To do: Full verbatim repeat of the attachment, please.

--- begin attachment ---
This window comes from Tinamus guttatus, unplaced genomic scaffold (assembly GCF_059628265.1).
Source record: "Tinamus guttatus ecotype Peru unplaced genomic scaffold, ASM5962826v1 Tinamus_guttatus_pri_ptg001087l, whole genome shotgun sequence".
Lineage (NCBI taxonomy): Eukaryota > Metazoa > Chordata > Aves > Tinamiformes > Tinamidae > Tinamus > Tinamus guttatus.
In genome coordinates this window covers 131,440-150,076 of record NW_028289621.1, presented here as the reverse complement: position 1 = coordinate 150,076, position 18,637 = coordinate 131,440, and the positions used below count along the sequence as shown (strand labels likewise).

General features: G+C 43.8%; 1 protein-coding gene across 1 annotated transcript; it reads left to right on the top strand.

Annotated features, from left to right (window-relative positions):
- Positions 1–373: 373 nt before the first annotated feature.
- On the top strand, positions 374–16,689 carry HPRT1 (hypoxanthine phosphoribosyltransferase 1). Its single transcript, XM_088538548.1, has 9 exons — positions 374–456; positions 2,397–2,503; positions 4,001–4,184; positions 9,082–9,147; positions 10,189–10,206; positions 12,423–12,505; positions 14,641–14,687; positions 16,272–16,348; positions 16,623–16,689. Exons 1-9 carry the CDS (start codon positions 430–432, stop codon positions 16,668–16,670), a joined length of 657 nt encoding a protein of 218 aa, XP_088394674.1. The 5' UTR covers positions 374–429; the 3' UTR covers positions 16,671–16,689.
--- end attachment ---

This window comes from Tinamus guttatus, unplaced genomic scaffold (assembly GCF_059628265.1).
Source record: "Tinamus guttatus ecotype Peru unplaced genomic scaffold, ASM5962826v1 Tinamus_guttatus_pri_ptg001087l, whole genome shotgun sequence".
Lineage (NCBI taxonomy): Eukaryota > Metazoa > Chordata > Aves > Tinamiformes > Tinamidae > Tinamus > Tinamus guttatus.
In genome coordinates this window covers 131,440-150,076 of record NW_028289621.1, presented here as the reverse complement: position 1 = coordinate 150,076, position 18,637 = coordinate 131,440, and the positions used below count along the sequence as shown (strand labels likewise).

General features: G+C 43.8%; 1 protein-coding gene across 1 annotated transcript; it reads left to right on the top strand.

Annotated features, from left to right (window-relative positions):
- Positions 1–373: 373 nt before the first annotated feature.
- On the top strand, positions 374–16,689 carry HPRT1 (hypoxanthine phosphoribosyltransferase 1). Its single transcript, XM_088538548.1, has 9 exons — positions 374–456; positions 2,397–2,503; positions 4,001–4,184; positions 9,082–9,147; positions 10,189–10,206; positions 12,423–12,505; positions 14,641–14,687; positions 16,272–16,348; positions 16,623–16,689. Exons 1-9 carry the CDS (start codon positions 430–432, stop codon positions 16,668–16,670), a joined length of 657 nt encoding a protein of 218 aa, XP_088394674.1. The 5' UTR covers positions 374–429; the 3' UTR covers positions 16,671–16,689.